Epidemiology and Infection



A campylobacter outbreak associated with stir-fried food


M. R. EVANS a1c1, W. LANE a2, J. A. FROST a3 and G. NYLEN a4
a1 Public Health Directorate, Bro Taf Health Authority, Cathays Park, Cardiff CF1 3NW
a2 Cardiff Environmental Protection, Wood Street, Cardiff CF1 1NQ
a3 Laboratory of Enteric Pathogens, PHLS Central Public Health Laboratory, 61 Colindale Avenue, London NW9 5HT
a4 PHLS Communicable Disease Surveillance Centre (Welsh Unit) Abton House, Wedal Road, Cardiff CF4 3QX

Abstract

An outbreak of gastrointestinal illness affecting 12 of 29 customers of a ‘Hawaiian’ theme restaurant specializing in stir-fried food occurred in Cardiff, Wales in February 1997. Campylobacter jejuni serotype HS50 phage type 49 (PT49) was isolated from 5 cases. A total of 47 isolates of C. jejuni HS50 PT49 were identified from Wales during 1997, of which 11 were isolated in late February or early March and from the Cardiff area. In the outbreak, illness was associated with eating stir-fried chicken pieces (relative risk 4·81, 95% confidence interval (CI) 0·76–30·44, P=0·03) and a dose-response relationship between risk of illness and amount of chicken consumed was observed (χ2-test for linear trend 3·96, P=0·047). Undercooking of chicken was probably due to a combination of inadequate cooking time and use of large chicken pieces. This is the first time that stir-fried food has been associated with a campylobacter outbreak. The incident also illustrates the value of routine campylobacter subtyping in supporting outbreak investigation.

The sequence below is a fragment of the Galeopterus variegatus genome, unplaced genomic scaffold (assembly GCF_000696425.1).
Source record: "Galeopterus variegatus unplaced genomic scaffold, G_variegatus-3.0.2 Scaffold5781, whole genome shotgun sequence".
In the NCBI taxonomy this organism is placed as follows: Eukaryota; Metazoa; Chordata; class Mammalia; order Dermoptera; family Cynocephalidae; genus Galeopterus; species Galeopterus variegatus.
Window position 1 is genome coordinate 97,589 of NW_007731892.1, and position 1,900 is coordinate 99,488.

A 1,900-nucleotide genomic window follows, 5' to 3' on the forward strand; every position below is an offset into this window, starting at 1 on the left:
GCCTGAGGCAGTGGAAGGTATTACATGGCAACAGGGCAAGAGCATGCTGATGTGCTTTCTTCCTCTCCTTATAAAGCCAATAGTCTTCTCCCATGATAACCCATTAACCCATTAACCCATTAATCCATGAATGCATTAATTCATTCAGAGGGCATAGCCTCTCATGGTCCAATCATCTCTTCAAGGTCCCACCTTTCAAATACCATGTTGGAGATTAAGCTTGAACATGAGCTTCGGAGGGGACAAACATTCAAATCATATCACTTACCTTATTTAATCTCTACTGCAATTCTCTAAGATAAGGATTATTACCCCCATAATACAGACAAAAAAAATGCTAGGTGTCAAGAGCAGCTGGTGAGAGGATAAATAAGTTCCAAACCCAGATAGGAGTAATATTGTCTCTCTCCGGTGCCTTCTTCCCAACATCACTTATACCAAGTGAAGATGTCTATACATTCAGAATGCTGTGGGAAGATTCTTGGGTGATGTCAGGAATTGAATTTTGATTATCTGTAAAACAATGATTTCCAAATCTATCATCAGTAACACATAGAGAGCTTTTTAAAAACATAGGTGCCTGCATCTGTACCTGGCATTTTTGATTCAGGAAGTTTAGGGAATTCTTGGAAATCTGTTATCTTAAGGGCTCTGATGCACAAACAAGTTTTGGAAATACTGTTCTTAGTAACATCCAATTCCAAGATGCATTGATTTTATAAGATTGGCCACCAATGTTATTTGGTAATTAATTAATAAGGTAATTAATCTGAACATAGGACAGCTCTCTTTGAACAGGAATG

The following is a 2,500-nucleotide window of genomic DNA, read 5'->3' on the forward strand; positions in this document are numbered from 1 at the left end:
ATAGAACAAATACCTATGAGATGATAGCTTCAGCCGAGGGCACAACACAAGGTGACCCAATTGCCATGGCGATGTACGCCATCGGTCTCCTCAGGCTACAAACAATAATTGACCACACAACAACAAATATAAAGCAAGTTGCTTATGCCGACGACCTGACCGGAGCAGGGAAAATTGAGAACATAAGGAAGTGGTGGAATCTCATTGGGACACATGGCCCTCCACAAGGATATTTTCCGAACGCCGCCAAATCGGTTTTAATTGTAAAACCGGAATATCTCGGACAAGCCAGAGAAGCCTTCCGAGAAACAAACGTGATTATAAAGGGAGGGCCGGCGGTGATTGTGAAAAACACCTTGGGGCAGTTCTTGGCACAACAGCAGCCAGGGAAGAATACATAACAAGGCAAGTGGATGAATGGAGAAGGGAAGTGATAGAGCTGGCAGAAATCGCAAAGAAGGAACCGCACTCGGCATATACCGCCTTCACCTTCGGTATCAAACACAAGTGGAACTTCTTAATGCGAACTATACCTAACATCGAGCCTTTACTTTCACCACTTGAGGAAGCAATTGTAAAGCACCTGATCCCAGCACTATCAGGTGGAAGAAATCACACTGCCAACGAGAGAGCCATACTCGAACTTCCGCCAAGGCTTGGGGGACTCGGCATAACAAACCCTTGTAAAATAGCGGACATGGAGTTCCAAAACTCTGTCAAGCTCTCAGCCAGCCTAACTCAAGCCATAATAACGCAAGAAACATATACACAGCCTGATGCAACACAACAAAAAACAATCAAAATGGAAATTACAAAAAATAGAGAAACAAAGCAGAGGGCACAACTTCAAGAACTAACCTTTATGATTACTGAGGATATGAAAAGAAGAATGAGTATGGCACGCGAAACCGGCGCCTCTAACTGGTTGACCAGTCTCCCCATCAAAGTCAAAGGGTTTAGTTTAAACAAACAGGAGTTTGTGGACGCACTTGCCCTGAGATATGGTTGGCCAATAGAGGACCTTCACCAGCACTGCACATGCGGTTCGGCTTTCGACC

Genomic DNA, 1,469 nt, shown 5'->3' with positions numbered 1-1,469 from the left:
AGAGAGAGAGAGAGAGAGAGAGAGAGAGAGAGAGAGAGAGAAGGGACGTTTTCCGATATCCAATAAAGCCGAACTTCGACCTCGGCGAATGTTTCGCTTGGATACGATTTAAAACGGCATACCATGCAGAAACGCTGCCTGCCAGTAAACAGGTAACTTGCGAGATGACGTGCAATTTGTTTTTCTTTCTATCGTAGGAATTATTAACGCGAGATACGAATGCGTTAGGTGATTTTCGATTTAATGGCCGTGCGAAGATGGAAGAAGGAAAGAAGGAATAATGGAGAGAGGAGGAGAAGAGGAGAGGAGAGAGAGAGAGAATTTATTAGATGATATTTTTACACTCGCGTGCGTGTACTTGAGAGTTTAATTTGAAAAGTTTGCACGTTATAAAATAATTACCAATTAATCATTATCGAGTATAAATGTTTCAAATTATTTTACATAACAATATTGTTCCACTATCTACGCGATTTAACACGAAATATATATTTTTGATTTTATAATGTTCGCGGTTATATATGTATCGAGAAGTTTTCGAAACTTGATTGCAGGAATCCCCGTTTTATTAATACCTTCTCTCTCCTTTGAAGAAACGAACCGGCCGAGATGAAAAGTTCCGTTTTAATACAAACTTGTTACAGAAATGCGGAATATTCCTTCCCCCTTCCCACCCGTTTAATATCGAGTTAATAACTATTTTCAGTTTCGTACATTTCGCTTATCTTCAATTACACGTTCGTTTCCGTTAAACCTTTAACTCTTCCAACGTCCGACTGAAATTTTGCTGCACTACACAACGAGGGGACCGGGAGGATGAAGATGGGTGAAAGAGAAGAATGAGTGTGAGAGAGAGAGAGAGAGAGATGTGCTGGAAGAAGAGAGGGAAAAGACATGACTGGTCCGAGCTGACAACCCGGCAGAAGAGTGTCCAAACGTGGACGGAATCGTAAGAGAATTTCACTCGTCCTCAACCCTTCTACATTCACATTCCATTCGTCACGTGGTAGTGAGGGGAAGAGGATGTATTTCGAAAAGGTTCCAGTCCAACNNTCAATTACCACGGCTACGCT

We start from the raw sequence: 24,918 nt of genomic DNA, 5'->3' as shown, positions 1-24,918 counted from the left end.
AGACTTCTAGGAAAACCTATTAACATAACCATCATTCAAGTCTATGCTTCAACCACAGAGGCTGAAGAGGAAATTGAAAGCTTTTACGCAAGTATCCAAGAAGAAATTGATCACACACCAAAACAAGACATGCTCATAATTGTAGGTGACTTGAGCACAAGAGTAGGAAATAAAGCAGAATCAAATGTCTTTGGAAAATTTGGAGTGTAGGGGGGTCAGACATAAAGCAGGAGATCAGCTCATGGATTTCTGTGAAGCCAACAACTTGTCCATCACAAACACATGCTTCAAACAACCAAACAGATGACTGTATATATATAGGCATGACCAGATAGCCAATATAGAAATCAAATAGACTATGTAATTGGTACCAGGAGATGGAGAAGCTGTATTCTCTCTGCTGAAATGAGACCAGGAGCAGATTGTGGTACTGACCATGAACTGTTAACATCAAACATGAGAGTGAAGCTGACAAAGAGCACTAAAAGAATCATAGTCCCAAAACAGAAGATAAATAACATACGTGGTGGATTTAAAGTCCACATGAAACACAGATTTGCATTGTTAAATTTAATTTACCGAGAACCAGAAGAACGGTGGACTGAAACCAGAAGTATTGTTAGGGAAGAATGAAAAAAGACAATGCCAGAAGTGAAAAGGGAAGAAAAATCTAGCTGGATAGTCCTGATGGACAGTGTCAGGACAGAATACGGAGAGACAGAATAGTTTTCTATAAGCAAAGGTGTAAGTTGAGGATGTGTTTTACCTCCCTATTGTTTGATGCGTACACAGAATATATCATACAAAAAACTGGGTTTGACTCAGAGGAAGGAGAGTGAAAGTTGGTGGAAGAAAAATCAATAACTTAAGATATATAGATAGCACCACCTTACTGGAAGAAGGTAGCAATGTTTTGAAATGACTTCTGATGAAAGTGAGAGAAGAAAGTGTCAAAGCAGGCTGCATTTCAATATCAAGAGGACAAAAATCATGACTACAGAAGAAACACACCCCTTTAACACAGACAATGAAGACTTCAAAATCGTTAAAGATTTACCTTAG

(Accepted May 5 1998)


Correspondence:
c1 Author for correspondence.


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